Sobel Weber Associates, Inc.
- Black Fridays
- (Penguin Putnam)
- by Michael Sears
Nominated for the 2013 Edgar Award for Best First Novel, the Barry Award for Best First Novel, and the International Thriller Writers Award for Best First Novel
One of the most polished debut novels ever to come to us, BLACK FRIDAYS is an intelligent, well-paced, suspenseful novel with an unusually appealing narrator/protagonist.
A former top Wall Street trader who shouldered the blame for a financial scheme is emerging from a two-year prison term as we meet him. Having paid his dues, he’s now ready to get on with his life, but he’s forbidden involvement in the stock market, and his ex-wife, to whom he turned over funds for safekeeping, has run off with the money—and his young autistic son.
As he tries to rebuild his life and reconnect with his son, a call comes from the head of an investment firm with an assignment for him—to investigate his company for possible irregularities before the government finds them. The hunt leads to a trail of intrigue and deaths, and forces him to make hard choices, discovering in the process what is most important to him.
Because the novel rang so true, we asked Michael Sears how autobiographical it was. Here is his response.
BLACK FRIDAYS is not an autobiographical novel, but the world of Wall Street is one I know well, having worked there for over twenty years. I was a Managing Director in the bond trading and underwriting divisions of Paine Webber, and later, Jefferies & Co. Like my character, Jason Stafford, I was the first from my class at Columbia Business School to become a Managing Director. Before returning to graduate school, I supported myself in a variety of ways while pursuing a career as a professional actor working with the Shakespeare Theatre of Washington, the New Jersey Shakespeare Festival as well as in films and on television.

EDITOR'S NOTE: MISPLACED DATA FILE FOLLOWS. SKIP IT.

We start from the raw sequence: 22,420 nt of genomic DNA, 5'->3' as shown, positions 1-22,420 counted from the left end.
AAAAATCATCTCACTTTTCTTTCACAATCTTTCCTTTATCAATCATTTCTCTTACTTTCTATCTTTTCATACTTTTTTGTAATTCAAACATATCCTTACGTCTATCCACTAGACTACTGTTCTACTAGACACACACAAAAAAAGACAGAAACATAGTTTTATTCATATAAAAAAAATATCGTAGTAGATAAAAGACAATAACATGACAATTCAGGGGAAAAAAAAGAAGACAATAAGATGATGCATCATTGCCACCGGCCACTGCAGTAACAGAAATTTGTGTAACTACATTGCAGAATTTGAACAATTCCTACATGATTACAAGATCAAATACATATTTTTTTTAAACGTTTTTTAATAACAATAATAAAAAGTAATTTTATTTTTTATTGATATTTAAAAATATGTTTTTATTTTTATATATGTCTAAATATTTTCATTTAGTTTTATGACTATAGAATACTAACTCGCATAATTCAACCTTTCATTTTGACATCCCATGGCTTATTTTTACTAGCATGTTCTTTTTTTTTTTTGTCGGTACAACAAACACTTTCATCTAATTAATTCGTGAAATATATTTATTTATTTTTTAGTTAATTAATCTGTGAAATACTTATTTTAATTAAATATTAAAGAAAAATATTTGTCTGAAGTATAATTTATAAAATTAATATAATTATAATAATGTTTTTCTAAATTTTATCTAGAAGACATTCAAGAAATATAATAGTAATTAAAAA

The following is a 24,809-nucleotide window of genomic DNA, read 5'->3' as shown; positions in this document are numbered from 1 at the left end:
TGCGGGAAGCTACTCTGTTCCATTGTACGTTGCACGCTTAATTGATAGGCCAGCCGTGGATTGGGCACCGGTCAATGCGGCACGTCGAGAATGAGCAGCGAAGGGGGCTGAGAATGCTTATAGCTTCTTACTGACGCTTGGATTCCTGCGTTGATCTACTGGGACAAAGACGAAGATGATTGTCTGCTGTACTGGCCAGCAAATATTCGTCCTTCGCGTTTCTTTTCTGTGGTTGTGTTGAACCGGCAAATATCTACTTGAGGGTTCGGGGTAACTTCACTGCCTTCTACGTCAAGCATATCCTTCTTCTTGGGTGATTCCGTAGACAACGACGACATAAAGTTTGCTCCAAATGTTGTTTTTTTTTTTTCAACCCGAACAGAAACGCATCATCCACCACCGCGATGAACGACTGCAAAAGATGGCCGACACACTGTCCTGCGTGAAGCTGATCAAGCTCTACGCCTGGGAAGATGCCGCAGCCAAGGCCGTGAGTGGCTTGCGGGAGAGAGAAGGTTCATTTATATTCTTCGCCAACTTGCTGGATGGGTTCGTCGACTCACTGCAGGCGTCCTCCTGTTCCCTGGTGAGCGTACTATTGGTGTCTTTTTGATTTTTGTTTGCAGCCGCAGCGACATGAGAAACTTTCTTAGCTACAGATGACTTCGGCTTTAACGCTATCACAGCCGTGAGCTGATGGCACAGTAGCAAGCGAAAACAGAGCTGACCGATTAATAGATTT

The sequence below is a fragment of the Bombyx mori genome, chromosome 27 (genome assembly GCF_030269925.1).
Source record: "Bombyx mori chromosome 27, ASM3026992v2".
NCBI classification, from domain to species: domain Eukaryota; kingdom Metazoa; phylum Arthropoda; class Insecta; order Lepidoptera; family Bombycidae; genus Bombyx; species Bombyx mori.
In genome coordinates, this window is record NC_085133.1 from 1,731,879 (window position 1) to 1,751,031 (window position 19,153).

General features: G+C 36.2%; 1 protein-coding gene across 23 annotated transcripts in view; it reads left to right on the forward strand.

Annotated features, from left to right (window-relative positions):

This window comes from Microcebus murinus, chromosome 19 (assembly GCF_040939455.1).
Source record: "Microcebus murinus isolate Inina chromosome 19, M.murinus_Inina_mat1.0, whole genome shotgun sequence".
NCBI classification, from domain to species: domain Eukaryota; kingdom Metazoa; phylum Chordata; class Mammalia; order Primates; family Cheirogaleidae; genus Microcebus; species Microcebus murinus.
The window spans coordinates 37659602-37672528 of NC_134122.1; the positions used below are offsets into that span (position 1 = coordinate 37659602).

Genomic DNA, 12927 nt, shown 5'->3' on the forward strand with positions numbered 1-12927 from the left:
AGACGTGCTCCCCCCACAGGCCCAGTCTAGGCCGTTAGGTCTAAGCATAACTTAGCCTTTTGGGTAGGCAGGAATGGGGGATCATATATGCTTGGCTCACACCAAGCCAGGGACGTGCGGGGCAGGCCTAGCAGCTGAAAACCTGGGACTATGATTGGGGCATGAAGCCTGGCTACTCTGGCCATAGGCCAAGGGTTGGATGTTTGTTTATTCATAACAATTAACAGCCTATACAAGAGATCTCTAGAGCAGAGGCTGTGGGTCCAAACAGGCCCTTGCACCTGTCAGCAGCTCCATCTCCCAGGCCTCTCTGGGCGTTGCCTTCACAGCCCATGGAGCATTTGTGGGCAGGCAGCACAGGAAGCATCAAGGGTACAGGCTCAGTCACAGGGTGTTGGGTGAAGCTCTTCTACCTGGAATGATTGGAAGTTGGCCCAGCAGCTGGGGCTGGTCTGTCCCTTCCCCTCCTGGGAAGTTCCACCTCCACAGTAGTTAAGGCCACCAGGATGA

The story of BLACK FRIDAYS comes from two sources. The scam described is similar to a conspiracy uncovered by the FBI about ten years ago, code-named Operation Wooden Nickel. I followed the press coverage closely at the time as I knew some of the players involved. The temptations that Jason succumbs to, and that drag down other characters in the book, are well known to me.
The story of Jason and his autistic son is also tangentially personal. I have a cousin with an autistic child, and another with Asperger’s Syndrome – a related malady. Latest figures indicate that 1 in 70 male children are now being diagnosed with conditions on the autism spectrum. It is an epidemic which will soon touch all of us in some way. In the eighteen months I spent researching and writing the book, I developed a great understanding of and empathy for the life of a parent to an autistic child.